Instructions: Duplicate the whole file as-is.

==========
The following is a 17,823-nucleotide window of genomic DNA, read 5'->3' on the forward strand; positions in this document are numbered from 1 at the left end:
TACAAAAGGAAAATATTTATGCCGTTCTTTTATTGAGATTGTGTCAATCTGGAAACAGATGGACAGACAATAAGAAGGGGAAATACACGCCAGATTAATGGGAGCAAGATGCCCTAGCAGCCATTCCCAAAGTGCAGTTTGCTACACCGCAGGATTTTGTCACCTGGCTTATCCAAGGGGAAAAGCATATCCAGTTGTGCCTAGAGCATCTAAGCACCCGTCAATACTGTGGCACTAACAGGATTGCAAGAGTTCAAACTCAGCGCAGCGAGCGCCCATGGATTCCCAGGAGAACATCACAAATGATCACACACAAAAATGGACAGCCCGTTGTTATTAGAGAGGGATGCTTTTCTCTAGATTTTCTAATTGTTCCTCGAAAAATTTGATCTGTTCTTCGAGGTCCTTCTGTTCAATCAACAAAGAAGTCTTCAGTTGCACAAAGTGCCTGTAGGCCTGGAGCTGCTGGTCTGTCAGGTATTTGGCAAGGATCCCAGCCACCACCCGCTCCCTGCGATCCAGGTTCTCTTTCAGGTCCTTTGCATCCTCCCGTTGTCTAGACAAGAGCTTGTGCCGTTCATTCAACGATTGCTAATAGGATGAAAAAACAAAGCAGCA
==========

The following is a 17,823-nucleotide window of genomic DNA, read 5'->3' on the forward strand; positions in this document are numbered from 1 at the left end:
TACAAAAGGAAAATATTTATGCCGTTCTTTTATTGAGATTGTGTCAATCTGGAAACAGATGGACAGACAATAAGAAGGGGAAATACACGCCAGATTAATGGGAGCAAGATGCCCTAGCAGCCATTCCCAAAGTGCAGTTTGCTACACCGCAGGATTTTGTCACCTGGCTTATCCAAGGGGAAAAGCATATCCAGTTGTGCCTAGAGCATCTAAGCACCCGTCAATACTGTGGCACTAACAGGATTGCAAGAGTTCAAACTCAGCGCAGCGAGCGCCCATGGATTCCCAGGAGAACATCACAAATGATCACACACAAAAATGGACAGCCCGTTGTTATTAGAGAGGGATGCTTTTCTCTAGATTTTCTAATTGTTCCTCGAAAAATTTGATCTGTTCTTCGAGGTCCTTCTGTTCAATCAACAAAGAAGTCTTCAGTTGCACAAAGTGCCTGTAGGCCTGGAGCTGCTGGTCTGTCAGGTATTTGGCAAGGATCCCAGCCACCACCCGCTCCCTGCGATCCAGGTTCTCTTTCAGGTCCTTTGCATCCTCCCGTTGTCTAGACAAGAGCTTGTGCCGTTCATTCAACGATTGCTAATAGGATGAAAAAACAAAGCAGCA